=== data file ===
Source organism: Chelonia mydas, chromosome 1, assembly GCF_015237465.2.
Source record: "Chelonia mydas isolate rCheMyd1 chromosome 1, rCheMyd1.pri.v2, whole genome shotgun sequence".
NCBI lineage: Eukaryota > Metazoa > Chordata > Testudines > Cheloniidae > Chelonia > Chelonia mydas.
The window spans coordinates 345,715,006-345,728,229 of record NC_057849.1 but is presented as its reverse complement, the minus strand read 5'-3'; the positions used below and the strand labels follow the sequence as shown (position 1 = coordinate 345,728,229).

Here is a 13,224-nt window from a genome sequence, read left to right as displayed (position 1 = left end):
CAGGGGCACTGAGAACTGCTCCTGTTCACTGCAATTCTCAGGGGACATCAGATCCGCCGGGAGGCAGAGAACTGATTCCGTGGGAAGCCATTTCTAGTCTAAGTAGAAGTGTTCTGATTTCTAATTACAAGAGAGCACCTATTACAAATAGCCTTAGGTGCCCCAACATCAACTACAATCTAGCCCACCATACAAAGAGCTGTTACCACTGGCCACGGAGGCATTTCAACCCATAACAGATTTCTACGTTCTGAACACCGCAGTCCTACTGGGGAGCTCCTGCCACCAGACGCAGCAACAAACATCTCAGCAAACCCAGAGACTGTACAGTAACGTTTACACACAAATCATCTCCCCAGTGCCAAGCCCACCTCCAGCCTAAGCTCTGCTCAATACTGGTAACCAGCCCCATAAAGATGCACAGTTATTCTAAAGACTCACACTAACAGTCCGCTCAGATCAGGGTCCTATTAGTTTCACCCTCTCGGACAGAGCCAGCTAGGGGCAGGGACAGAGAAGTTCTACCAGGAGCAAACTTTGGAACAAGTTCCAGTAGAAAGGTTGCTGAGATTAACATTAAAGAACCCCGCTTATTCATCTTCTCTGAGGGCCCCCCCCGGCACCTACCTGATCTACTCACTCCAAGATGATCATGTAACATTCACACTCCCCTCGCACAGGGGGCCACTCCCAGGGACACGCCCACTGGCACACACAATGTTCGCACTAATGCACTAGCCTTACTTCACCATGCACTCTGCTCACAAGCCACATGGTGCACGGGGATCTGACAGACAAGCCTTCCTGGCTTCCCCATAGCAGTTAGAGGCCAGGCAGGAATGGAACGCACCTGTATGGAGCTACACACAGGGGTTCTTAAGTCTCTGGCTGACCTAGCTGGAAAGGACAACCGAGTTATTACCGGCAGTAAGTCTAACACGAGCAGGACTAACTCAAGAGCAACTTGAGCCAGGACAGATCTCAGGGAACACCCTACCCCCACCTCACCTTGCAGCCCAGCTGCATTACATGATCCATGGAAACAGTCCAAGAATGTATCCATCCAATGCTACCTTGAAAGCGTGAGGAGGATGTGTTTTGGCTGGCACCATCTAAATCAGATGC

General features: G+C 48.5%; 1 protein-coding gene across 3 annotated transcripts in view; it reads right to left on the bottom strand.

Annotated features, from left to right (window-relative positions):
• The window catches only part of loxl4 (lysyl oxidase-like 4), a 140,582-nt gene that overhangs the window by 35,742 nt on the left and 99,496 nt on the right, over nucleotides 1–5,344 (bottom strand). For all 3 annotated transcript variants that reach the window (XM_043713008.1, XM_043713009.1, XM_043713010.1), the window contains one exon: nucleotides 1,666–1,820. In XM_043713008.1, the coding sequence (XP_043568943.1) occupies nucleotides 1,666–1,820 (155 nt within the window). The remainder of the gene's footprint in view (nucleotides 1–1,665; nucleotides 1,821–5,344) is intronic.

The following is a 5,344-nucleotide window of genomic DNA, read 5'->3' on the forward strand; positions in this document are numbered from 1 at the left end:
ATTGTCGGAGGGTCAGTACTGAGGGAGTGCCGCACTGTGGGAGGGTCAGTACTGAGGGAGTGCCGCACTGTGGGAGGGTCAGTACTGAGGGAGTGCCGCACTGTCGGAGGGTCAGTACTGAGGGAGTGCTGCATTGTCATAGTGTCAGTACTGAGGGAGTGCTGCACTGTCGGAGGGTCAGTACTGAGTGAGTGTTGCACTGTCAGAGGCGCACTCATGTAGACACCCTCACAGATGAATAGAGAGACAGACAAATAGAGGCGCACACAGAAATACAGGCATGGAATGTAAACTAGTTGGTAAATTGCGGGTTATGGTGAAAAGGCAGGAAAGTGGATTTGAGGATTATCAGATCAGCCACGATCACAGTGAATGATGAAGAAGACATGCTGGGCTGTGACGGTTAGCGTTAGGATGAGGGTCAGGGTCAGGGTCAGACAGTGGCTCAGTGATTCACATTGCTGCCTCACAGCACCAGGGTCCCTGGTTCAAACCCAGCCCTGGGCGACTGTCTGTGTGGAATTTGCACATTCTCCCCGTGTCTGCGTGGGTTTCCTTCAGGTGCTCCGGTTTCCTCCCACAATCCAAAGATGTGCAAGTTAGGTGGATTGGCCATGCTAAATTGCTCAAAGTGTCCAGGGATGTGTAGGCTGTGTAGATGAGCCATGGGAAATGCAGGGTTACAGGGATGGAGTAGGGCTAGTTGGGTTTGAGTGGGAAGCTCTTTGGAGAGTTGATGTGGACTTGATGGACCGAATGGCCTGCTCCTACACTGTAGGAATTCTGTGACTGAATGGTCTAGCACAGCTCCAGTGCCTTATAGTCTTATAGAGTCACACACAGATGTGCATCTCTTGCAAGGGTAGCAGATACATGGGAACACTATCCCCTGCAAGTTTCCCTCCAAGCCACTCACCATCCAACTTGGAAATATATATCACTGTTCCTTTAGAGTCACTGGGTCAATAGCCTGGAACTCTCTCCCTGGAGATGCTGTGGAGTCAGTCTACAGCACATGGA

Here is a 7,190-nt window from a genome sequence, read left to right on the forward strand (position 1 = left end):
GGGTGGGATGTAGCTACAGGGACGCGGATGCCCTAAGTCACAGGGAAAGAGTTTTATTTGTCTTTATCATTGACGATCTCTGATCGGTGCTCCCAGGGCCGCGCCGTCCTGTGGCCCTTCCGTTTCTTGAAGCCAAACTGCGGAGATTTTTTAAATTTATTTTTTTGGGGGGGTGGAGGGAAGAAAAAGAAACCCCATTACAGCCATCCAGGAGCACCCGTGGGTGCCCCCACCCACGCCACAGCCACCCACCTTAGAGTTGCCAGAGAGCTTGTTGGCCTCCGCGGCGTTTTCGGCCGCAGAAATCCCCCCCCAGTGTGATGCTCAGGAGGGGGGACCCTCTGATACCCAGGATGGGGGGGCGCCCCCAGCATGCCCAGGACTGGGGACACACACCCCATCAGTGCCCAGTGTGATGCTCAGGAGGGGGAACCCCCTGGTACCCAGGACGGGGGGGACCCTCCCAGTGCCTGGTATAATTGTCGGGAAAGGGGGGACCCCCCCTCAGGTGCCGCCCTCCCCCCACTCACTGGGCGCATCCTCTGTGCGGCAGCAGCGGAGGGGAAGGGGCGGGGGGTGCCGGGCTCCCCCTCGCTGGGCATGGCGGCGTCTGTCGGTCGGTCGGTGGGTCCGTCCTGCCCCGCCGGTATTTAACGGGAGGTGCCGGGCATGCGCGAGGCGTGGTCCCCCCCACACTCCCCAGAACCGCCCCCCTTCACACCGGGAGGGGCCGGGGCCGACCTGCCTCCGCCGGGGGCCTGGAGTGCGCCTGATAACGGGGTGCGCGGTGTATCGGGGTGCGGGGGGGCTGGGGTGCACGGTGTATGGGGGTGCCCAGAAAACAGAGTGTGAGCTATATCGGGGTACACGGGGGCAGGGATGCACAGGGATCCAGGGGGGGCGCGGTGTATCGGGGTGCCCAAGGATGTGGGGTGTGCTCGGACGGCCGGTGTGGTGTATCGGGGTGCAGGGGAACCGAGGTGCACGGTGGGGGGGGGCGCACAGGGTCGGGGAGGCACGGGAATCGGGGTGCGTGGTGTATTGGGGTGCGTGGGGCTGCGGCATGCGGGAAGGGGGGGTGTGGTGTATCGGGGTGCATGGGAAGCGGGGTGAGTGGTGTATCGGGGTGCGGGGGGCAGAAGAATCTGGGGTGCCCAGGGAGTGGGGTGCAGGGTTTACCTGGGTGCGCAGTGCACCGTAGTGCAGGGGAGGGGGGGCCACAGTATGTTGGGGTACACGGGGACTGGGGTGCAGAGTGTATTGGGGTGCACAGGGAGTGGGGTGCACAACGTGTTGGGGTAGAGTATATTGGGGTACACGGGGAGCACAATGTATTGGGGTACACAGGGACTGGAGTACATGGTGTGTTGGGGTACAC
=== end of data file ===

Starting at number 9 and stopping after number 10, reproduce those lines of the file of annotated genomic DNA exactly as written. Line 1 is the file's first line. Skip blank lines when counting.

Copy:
• The window catches only part of loxl4 (lysyl oxidase-like 4), a 140,582-nt gene that overhangs the window by 35,742 nt on the left and 99,496 nt on the right, over nucleotides 1–5,344 (bottom strand). For all 3 annotated transcript variants that reach the window (XM_043713008.1, XM_043713009.1, XM_043713010.1), the window contains one exon: nucleotides 1,666–1,820. In XM_043713008.1, the coding sequence (XP_043568943.1) occupies nucleotides 1,666–1,820 (155 nt within the window). The remainder of the gene's footprint in view (nucleotides 1–1,665; nucleotides 1,821–5,344) is intronic.

The following is a 5,344-nucleotide window of genomic DNA, read 5'->3' on the forward strand; positions in this document are numbered from 1 at the left end: